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Deciding When to Use Project Pricing
By Samuel Ryan     Freelance Lessons     Comments

Billing by the hour is the most common way to make money in the freelance world, and it can be both safe and profitable. But it does have a few drawbacks. First, potential clients tend to balk at higher hourly rates, mainly because they're comparing you to other freelancers based solely on your rate (and not the talent or work that comes with that rate). Secondly, hourly rates offer little reward for the freelancer to be either fast or efficient. And as for the client, besides worrying about a freelancer who's freeloading, he will have a hard time pegging an actual cost and budget to the project. So for those reasons (and perhaps others), there are times whenproject pricing becomes a great way to make both parties happy: the client gets a fixed cost and the freelancer can earn more than he could hourly (without being compared to low-cost outsourcers).


So how should you go about project pricing? Consider these questions:


How large is the project?

 For many, maintenance work or small projects are rarely worth the effort of putting together a formal scope/contract. Besides, most clients aren't keen on making a project out of a four hour job. Furthermore, if you "project price" small pieces of work, it's easier for clients to string you along with more and more edits. Furthermore, you don't want to become known as the freelancer who does "jobs for a couple hundred dollars" -- you'd much rather have an hourly rate and larger project pricing. So if your work will only take a few hours, you can avoid unnecessary hassle by sticking with hourly pricing.


How well do you know the skillsets involved?

Accurately quoting a project is directly related to your knowledge of the tasks involved (or your ability to ask others concerning the tasks involved). It is a common mistake for a new freelancer to bid too low on a project with certain aspects he decides "he can figure out on his own." Take the time to properly understand what skills are necessary to finish a job -- if you feel uncomfortable with parts of it, find subcontractors. Don't be caught in projects that take you much more time than you thought because you assumed certain skills would be easy to learn.


Will the extra earnings (over an hourly wage) be significant enough?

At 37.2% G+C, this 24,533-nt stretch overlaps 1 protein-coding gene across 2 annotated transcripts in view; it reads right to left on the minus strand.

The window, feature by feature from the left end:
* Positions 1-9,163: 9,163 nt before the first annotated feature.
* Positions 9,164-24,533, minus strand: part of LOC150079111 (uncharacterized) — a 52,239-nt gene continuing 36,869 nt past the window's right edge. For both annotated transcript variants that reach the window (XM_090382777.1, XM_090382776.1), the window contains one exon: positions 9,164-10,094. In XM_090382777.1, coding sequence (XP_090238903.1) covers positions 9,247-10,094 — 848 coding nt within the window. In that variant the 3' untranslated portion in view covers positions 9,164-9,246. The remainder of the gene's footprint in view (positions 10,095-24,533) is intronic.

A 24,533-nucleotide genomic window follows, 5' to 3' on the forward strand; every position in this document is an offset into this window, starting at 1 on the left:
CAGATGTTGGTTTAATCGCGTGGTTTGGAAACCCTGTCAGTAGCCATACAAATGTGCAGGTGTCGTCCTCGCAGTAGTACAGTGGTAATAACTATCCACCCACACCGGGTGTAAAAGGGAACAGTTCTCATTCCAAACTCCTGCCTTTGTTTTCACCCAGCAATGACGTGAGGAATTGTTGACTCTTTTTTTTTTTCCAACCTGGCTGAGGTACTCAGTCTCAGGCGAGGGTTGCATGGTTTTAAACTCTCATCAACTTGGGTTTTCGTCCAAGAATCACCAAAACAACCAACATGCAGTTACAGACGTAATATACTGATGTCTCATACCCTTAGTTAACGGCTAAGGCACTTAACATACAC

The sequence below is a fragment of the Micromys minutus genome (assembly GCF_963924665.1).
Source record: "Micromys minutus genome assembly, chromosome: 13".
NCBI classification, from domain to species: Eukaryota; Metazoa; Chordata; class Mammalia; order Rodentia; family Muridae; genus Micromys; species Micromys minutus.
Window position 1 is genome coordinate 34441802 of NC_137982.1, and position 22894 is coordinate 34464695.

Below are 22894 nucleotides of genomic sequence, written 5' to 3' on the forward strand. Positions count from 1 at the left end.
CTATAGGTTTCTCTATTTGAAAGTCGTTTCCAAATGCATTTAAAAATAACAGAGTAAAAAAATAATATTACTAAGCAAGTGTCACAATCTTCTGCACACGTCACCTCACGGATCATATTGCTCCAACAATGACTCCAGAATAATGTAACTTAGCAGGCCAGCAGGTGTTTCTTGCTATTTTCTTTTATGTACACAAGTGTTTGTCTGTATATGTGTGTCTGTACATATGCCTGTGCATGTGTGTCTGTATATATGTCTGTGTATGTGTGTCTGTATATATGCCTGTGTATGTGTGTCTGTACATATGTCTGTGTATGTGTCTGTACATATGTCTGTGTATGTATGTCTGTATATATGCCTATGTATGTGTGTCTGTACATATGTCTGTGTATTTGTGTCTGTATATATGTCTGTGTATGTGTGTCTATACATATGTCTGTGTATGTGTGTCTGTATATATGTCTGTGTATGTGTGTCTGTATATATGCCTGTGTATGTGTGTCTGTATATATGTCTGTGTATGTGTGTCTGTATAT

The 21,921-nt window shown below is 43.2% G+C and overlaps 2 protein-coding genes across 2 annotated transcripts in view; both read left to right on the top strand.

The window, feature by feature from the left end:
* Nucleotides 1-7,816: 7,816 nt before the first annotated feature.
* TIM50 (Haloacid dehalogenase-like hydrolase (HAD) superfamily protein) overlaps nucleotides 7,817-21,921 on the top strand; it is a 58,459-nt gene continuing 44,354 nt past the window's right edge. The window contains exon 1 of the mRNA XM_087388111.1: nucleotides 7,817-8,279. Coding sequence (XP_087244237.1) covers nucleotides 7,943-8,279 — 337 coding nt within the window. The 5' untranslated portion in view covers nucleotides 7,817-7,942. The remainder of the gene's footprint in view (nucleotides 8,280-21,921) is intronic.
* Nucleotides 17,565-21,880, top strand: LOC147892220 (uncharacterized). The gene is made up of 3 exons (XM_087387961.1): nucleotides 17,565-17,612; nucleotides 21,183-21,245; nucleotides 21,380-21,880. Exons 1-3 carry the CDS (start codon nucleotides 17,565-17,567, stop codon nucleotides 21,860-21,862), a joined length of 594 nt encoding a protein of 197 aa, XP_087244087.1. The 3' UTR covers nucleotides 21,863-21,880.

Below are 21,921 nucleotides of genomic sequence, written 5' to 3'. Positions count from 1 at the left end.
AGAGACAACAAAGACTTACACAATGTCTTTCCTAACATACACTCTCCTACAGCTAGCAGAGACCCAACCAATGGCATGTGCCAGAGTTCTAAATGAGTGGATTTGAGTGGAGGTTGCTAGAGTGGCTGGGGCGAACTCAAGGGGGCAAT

Project pricing involves extra overhead that hourly pricing does not. You need to take the time to plan out a project, communicate very specifically with the client, and carefully write out all the necessary obligations and responsibilities of both parties. Furthermore, you can be sure that the client won't be in any hurry when it comes to meetings, making edits, or streamlining certain tasks. Consider all these additional time factors into account when deciding on project pricing.


What type of client are you dealing with?

 Even with a carefully drawn-out contract, there can still be many gray areas in the course of a project. The client is trying to get the best work for his money and the freelancer is trying to make the best business decisions. Issues like endless edits, maintenance work, and interpretation of certain tasks can lead to one party or the other becoming frustrated. So before diving into a project, it's always wise to consider the type of client you're dealing with. Are they understanding and trusting? Or are they demanding and high maintenance? Of course, both can be profitable, but you'll have an easier time with project pricing for the former.

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If only I had read this a couple of years ago. This is what unfortunately most have to go through to learn how to be established and make a living working freelance. I just recently started using hourly. Previously I would just gauge a price for what was needed. This was usually based on my assumption of what could the client afford to pay. Most of the time I had screwed myself with more work and not much to show for. Now I am much more patient with quoting or taking money from anyone until I know it is going to be fair to the client and worth my time.

There was that period when it was tough to seperate yourself from other developers because everyone had a cousin who could make them a web page for cheap. Now that web design has matured, it is easier to differentiate between the level of skill you need in a developer and better understand what you are paying for.

Thanks for your great articles

Adam Bard
I've had pretty good luck quoting estimates explicitly based on the hourly rate (albeit for small projects of ~20 hours or less). The requirements should be specific, but they don't have to be as iron-shod as they might for a strictly project-priced project; they just need to be strict enough that the client understands that they're paying more - and how much more - when they request something outside of the spec.